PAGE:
The Localization Problem

A chink in the armor of the InDesign JavaScript DOM is that menus, submenus, menuItems, and menuActions are all referred to by localized name. It means that something like app.menuActions.item("Paste") in UK/US installations must be translated into app.menuActions.item("Coller") in French installation, etc.

If you write scripts for an international audience, you probably want to work around this boring constraint. The solution is to use the $ID/ prefix at the beginning of “locale-independent key strings”, for example: "$ID/Paste". The point is that InDesign stores internal key strings in translation tables you can access to via the scripting DOM. The syntax "$ID/<internal_key_string>" is one way to get a key string translated into the locale InDesign interface, on condition of passing through the InDesign JavaScript object model. If you need to handle a key string from the core JS context (string affectation, alert(), etc.) then you must use the Application.translateKeyString() method:

// This WILL work:
// This WON'T display the translated string:
alert( "$ID/Paste" );
// This WILL display the translated string:
alert( app.translateKeyString("$ID/Paste") );

Conversely, when you work from a non-English InDesign platform, you often need to find the locale-independent form of a localized string, such as "Coller" (FR), or "Einfügen" (DE). Then you use the Application.findKeyStrings() method, which returns an array of “locale-independent string(s) from the internal string localization database that correspond to the specified string (in the current locale).”

// Extract the "$ID/Paste" key string
// from the French corresponding token:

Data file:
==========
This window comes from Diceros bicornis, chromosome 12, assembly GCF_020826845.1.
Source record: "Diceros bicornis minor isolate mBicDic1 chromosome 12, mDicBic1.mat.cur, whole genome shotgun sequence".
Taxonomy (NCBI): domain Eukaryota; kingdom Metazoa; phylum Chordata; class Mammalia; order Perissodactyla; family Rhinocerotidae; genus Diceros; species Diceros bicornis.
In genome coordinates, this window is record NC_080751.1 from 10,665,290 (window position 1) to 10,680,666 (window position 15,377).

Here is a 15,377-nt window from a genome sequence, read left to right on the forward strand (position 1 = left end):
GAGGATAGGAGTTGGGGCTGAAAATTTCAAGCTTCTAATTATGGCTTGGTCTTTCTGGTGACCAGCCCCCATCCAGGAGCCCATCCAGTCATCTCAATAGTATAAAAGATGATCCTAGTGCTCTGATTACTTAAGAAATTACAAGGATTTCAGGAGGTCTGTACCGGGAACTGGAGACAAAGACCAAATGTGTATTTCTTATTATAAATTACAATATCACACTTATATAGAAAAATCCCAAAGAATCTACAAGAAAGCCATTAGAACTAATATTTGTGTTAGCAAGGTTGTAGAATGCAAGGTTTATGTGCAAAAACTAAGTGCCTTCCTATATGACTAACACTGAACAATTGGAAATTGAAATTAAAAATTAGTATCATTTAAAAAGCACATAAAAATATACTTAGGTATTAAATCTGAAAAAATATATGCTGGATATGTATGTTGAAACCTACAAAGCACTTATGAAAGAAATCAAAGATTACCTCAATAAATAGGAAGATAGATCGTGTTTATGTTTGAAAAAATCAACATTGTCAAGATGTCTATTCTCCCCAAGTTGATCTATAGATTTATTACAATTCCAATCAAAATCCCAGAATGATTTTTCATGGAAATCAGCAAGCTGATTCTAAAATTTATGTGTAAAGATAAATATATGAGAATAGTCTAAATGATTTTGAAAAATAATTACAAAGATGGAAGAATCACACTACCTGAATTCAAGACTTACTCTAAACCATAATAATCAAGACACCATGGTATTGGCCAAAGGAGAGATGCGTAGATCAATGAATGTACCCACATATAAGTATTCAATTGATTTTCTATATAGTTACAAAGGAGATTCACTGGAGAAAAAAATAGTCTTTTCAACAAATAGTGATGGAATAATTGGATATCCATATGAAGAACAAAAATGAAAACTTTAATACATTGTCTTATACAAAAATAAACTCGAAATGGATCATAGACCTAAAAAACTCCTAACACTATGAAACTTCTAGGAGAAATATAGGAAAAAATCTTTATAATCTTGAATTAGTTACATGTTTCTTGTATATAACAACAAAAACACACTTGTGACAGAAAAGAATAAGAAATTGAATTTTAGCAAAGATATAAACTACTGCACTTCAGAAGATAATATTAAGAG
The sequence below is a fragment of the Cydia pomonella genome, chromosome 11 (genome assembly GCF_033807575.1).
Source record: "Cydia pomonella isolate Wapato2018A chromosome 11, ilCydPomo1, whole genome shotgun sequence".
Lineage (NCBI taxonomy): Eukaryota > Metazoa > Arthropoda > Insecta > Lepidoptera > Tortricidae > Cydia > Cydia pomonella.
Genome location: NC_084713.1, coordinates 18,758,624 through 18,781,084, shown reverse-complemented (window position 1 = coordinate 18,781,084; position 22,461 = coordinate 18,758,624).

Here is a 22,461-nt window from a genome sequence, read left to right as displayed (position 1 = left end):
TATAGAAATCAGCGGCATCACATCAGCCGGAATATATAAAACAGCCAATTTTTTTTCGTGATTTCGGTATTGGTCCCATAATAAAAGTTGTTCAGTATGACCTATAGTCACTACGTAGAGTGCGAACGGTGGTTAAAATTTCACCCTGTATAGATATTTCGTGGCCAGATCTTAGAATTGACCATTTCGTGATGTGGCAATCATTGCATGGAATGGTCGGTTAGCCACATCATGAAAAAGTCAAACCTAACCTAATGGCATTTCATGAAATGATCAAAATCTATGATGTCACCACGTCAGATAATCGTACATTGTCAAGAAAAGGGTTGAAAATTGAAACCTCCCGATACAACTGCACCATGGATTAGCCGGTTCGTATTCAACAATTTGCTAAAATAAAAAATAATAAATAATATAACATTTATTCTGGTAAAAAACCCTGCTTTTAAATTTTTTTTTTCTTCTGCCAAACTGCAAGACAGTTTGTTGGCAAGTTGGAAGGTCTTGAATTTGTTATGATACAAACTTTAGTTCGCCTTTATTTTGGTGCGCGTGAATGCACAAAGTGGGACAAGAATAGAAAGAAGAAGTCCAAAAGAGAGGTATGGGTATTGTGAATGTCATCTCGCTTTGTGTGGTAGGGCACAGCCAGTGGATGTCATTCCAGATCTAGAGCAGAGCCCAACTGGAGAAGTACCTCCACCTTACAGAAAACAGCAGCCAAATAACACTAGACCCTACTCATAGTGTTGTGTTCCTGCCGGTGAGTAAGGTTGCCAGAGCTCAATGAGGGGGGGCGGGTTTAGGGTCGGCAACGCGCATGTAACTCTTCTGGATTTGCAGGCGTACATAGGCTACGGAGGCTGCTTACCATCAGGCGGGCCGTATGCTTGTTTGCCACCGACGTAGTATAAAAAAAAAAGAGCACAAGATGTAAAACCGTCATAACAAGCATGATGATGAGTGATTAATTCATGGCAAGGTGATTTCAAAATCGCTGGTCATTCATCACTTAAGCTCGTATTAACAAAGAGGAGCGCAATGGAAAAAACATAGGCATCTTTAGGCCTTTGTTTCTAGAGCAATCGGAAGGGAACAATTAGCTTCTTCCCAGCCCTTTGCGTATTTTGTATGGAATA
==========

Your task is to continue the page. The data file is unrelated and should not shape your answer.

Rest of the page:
alert( app.findKeyStrings("Coller").join('\r') );

Menu and Script Menu Action API

To create a new action, we use the app.scriptMenuActions.add() method. At this point we pass only a title argument, and an optional properties object. The ScriptMenuAction instance lives in the session scope. It can now be linked to one or several event listener(s) through the addEventListener() method. An event listener is a callback mechanism which allows to trigger a specific function (an “event handler”) when a specific event occurs in the target object. A ScriptMenuAction target supports the following events:

ScriptMenuAction Event Description
beforeDisplay Occurs before an internal request for the enabled/checked status of the target.
beforeInvoke Occurs before the target action is invoked.
onInvoke Occurs when the target action is invoked.
afterInvoke Occurs after the onInvoke event.

Now let's see how to add an event listener observing the onInvoke event:

#targetengine 'SampleScriptMenuAction'
var smaTitle = "Sample Script Menu Action";
// Create a new Script Menu Action
var sma = app.scriptMenuActions.add(smaTitle);
// Add an Event Listener
    /*event type*/   'onInvoke',
    /*event handler*/ function(){alert('Hello World!');}
// Internal call

The internal call —sma.invoke()— emulates an onInvoke event within the script menu action. The event is ‘captured’ by the event listener. Then the event listener calls the event handler, which displays the message.